Rail Ticket Prices to Climb

The majority of the 33 delegates representing public consumers at the country's first central government-sponsored public hearing on the price of railway tickets on Saturday gave consent to a proposal that would raise train ticket prices, but they urged pricing authorities to give careful consideration to non- or low-income groups such as students, farmers and migrant labourers.

The two-part hearing, which lasted for six hours, became a platform for passenger representatives to criticize the poor service provided by the railway companies.

The State's top pricing authorities, the State Development Planning Commission (SDPC), will continue having a decisive say in the pricing mechanism used for rail transport, as the Ministry of Railways is currently not a totally independent regulator due to its deep involvement in the operations of some railway companies.

The Ministry of Railways applied for permission last December to include a market-tailored pricing mechanism when setting railway transport prices.

More than half of the 33 representatives agreed with the ministry's 153-page application to float the price of rail tickets during high and low transportation periods, though a few raised doubts over the ministry's financial report.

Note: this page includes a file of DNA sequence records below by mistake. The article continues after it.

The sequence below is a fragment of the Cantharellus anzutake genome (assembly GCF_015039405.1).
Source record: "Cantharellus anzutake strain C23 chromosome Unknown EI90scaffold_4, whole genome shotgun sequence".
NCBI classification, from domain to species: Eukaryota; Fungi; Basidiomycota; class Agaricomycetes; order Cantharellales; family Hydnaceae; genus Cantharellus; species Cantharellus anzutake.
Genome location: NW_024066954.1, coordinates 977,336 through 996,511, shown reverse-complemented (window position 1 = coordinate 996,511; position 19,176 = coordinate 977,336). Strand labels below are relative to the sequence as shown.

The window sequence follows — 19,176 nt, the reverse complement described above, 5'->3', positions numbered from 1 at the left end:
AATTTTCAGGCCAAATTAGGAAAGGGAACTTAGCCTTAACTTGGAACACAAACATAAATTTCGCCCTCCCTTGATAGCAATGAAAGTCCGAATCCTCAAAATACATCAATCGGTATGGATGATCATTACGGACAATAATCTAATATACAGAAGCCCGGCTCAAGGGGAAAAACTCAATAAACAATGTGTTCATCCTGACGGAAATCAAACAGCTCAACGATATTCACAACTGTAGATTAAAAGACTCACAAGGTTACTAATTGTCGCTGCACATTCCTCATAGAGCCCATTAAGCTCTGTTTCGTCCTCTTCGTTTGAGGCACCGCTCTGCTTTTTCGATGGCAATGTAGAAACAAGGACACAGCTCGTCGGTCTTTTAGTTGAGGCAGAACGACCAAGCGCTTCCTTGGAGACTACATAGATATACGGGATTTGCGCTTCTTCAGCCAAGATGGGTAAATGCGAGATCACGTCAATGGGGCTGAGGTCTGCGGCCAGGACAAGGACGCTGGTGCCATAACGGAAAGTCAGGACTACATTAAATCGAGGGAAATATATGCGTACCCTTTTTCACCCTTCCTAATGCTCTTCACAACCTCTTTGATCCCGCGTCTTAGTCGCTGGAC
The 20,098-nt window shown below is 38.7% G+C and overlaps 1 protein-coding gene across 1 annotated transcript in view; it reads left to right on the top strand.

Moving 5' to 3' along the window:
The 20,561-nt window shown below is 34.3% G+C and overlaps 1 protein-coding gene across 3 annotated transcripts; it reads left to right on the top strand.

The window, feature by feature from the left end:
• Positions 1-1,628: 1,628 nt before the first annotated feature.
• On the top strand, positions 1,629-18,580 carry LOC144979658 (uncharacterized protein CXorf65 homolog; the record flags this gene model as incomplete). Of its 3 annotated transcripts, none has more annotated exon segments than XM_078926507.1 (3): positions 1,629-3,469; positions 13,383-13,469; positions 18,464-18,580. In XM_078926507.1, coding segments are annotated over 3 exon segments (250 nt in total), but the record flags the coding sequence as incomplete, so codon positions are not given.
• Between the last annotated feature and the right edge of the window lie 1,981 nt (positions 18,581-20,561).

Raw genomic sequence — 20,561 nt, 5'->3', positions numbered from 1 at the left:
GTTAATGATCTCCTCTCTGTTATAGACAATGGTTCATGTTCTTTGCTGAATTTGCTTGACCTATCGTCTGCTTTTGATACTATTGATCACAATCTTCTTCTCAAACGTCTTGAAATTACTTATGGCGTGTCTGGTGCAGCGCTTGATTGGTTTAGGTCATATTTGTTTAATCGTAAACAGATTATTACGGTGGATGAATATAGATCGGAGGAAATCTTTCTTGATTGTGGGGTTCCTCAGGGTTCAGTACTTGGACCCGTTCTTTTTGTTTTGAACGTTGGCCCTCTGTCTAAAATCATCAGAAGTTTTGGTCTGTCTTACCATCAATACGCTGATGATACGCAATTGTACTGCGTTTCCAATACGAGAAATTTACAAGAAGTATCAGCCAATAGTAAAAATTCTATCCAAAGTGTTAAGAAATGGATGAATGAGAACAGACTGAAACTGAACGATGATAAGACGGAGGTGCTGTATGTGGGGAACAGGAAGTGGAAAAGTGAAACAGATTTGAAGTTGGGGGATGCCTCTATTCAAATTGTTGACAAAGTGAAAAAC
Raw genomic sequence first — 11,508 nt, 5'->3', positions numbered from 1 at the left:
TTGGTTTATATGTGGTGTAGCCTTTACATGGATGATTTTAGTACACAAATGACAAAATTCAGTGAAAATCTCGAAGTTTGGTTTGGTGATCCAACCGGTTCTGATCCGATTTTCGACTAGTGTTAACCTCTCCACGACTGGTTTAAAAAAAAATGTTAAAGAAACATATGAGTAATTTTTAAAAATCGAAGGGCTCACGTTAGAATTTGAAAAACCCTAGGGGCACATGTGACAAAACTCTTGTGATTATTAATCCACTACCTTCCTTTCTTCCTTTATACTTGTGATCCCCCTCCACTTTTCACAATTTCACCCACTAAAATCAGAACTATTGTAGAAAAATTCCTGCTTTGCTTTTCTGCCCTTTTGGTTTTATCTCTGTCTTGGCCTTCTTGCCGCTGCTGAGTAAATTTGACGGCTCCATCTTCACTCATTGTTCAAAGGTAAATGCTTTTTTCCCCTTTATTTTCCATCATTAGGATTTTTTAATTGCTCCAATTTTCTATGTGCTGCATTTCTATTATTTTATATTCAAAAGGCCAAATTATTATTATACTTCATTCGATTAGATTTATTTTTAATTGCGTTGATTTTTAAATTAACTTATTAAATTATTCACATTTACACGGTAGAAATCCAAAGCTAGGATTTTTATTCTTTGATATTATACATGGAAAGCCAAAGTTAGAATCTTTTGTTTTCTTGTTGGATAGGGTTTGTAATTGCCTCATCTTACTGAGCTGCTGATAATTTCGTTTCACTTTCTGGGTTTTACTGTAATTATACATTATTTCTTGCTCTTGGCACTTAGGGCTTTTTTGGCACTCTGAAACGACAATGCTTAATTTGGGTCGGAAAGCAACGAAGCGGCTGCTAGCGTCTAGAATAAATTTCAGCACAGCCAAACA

Chen Huai, a renowned researcher with the Research Centre under the State Council said pricing leverage is the most efficient way to control the volume of passenger traffic during the busy seasons, including Spring Festival and other public holidays.

"I agree with the application in principle but the detailed measures need more consideration," Chen stated in his testimony at the hearing, which attracted about 200 journalists from home and abroad.

Chen suggested a hierarchical ticket-pricing structure tailored to the purchasing power of different passengers.

Prices of tickets for a soft-berth carriage with air conditioning, a berth carriage, a soft-seat with air conditioning, a soft seat, a hard seat and a standing room ticket should be increased anywhere from zero to 80 per cent, according to Chen. But the ministry demanded a 30 per cent price increase for hard and soft seats and a 20 per cent hike for berths during busy seasons.

Zhou Shunwu from Beijing, stated at the hearing that the ministry's financial report raised doubts among the 33 representatives.

"The ministry said their enterprises as a whole are still in the red but their financial data was submitted by enterprises at different levels; we are not authorized at this time to examine their financial situation," said Zhou.

(China Daily January 14, 2002)

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